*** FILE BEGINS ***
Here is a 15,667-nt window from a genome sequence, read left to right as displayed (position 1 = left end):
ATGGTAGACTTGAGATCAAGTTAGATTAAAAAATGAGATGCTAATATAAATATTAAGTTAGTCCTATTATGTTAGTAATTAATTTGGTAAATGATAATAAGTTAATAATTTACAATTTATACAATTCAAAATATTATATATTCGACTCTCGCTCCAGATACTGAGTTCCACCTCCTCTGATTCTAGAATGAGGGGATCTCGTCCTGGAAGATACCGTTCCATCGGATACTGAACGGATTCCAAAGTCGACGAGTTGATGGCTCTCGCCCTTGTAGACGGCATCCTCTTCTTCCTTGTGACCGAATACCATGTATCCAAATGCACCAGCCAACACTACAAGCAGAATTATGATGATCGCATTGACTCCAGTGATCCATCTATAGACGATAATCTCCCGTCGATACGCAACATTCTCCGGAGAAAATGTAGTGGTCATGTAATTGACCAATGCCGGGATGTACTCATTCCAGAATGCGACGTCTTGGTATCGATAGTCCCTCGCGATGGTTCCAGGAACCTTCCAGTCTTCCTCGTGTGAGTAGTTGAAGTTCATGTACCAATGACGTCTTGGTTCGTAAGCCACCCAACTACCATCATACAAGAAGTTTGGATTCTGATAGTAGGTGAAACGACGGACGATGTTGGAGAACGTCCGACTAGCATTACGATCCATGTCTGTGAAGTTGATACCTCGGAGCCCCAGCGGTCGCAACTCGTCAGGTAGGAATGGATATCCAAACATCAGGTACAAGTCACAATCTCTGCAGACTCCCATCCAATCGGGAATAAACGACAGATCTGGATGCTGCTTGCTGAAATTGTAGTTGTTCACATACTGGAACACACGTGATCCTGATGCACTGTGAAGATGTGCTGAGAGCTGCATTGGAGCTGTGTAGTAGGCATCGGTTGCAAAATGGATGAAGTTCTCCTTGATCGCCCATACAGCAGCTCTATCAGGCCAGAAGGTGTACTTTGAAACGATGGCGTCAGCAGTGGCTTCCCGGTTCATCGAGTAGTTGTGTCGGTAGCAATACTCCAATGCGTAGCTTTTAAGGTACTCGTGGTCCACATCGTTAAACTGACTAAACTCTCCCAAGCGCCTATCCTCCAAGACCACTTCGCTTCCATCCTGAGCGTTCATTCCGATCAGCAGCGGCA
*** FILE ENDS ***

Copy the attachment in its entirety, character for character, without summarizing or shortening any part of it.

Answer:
Here is a 15,667-nt window from a genome sequence, read left to right as displayed (position 1 = left end):
ATGGTAGACTTGAGATCAAGTTAGATTAAAAAATGAGATGCTAATATAAATATTAAGTTAGTCCTATTATGTTAGTAATTAATTTGGTAAATGATAATAAGTTAATAATTTACAATTTATACAATTCAAAATATTATATATTCGACTCTCGCTCCAGATACTGAGTTCCACCTCCTCTGATTCTAGAATGAGGGGATCTCGTCCTGGAAGATACCGTTCCATCGGATACTGAACGGATTCCAAAGTCGACGAGTTGATGGCTCTCGCCCTTGTAGACGGCATCCTCTTCTTCCTTGTGACCGAATACCATGTATCCAAATGCACCAGCCAACACTACAAGCAGAATTATGATGATCGCATTGACTCCAGTGATCCATCTATAGACGATAATCTCCCGTCGATACGCAACATTCTCCGGAGAAAATGTAGTGGTCATGTAATTGACCAATGCCGGGATGTACTCATTCCAGAATGCGACGTCTTGGTATCGATAGTCCCTCGCGATGGTTCCAGGAACCTTCCAGTCTTCCTCGTGTGAGTAGTTGAAGTTCATGTACCAATGACGTCTTGGTTCGTAAGCCACCCAACTACCATCATACAAGAAGTTTGGATTCTGATAGTAGGTGAAACGACGGACGATGTTGGAGAACGTCCGACTAGCATTACGATCCATGTCTGTGAAGTTGATACCTCGGAGCCCCAGCGGTCGCAACTCGTCAGGTAGGAATGGATATCCAAACATCAGGTACAAGTCACAATCTCTGCAGACTCCCATCCAATCGGGAATAAACGACAGATCTGGATGCTGCTTGCTGAAATTGTAGTTGTTCACATACTGGAACACACGTGATCCTGATGCACTGTGAAGATGTGCTGAGAGCTGCATTGGAGCTGTGTAGTAGGCATCGGTTGCAAAATGGATGAAGTTCTCCTTGATCGCCCATACAGCAGCTCTATCAGGCCAGAAGGTGTACTTTGAAACGATGGCGTCAGCAGTGGCTTCCCGGTTCATCGAGTAGTTGTGTCGGTAGCAATACTCCAATGCGTAGCTTTTAAGGTACTCGTGGTCCACATCGTTAAACTGACTAAACTCTCCCAAGCGCCTATCCTCCAAGACCACTTCGCTTCCATCCTGAGCGTTCATTCCGATCAGCAGCGGCA